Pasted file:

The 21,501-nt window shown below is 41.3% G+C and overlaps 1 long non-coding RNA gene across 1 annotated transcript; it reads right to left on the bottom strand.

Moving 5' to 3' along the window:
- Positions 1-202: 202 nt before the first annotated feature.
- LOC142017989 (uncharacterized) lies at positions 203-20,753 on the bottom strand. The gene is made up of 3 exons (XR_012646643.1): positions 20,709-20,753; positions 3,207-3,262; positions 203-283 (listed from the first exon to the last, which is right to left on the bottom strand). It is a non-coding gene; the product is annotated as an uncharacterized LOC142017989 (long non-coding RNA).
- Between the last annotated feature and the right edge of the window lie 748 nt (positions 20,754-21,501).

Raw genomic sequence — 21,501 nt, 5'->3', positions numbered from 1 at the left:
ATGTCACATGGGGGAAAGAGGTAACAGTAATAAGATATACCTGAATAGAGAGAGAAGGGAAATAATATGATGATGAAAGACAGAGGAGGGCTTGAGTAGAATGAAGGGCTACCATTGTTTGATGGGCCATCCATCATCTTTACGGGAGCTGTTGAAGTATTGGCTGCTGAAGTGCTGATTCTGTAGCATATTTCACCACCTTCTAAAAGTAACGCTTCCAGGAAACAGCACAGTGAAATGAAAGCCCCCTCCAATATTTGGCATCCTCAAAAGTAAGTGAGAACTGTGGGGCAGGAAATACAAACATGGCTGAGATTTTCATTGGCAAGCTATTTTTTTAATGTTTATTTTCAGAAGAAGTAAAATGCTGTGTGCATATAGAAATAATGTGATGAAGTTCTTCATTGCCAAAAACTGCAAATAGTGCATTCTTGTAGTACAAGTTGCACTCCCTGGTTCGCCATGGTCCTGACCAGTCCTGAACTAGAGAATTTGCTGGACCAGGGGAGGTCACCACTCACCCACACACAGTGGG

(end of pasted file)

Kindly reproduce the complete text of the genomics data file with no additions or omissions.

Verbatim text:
The 21,501-nt window shown below is 41.3% G+C and overlaps 1 long non-coding RNA gene across 1 annotated transcript; it reads right to left on the bottom strand.

Moving 5' to 3' along the window:
- Positions 1-202: 202 nt before the first annotated feature.
- LOC142017989 (uncharacterized) lies at positions 203-20,753 on the bottom strand. The gene is made up of 3 exons (XR_012646643.1): positions 20,709-20,753; positions 3,207-3,262; positions 203-283 (listed from the first exon to the last, which is right to left on the bottom strand). It is a non-coding gene; the product is annotated as an uncharacterized LOC142017989 (long non-coding RNA).
- Between the last annotated feature and the right edge of the window lie 748 nt (positions 20,754-21,501).

Raw genomic sequence — 21,501 nt, 5'->3', positions numbered from 1 at the left:
ATGTCACATGGGGGAAAGAGGTAACAGTAATAAGATATACCTGAATAGAGAGAGAAGGGAAATAATATGATGATGAAAGACAGAGGAGGGCTTGAGTAGAATGAAGGGCTACCATTGTTTGATGGGCCATCCATCATCTTTACGGGAGCTGTTGAAGTATTGGCTGCTGAAGTGCTGATTCTGTAGCATATTTCACCACCTTCTAAAAGTAACGCTTCCAGGAAACAGCACAGTGAAATGAAAGCCCCCTCCAATATTTGGCATCCTCAAAAGTAAGTGAGAACTGTGGGGCAGGAAATACAAACATGGCTGAGATTTTCATTGGCAAGCTATTTTTTTAATGTTTATTTTCAGAAGAAGTAAAATGCTGTGTGCATATAGAAATAATGTGATGAAGTTCTTCATTGCCAAAAACTGCAAATAGTGCATTCTTGTAGTACAAGTTGCACTCCCTGGTTCGCCATGGTCCTGACCAGTCCTGAACTAGAGAATTTGCTGGACCAGGGGAGGTCACCACTCACCCACACACAGTGGG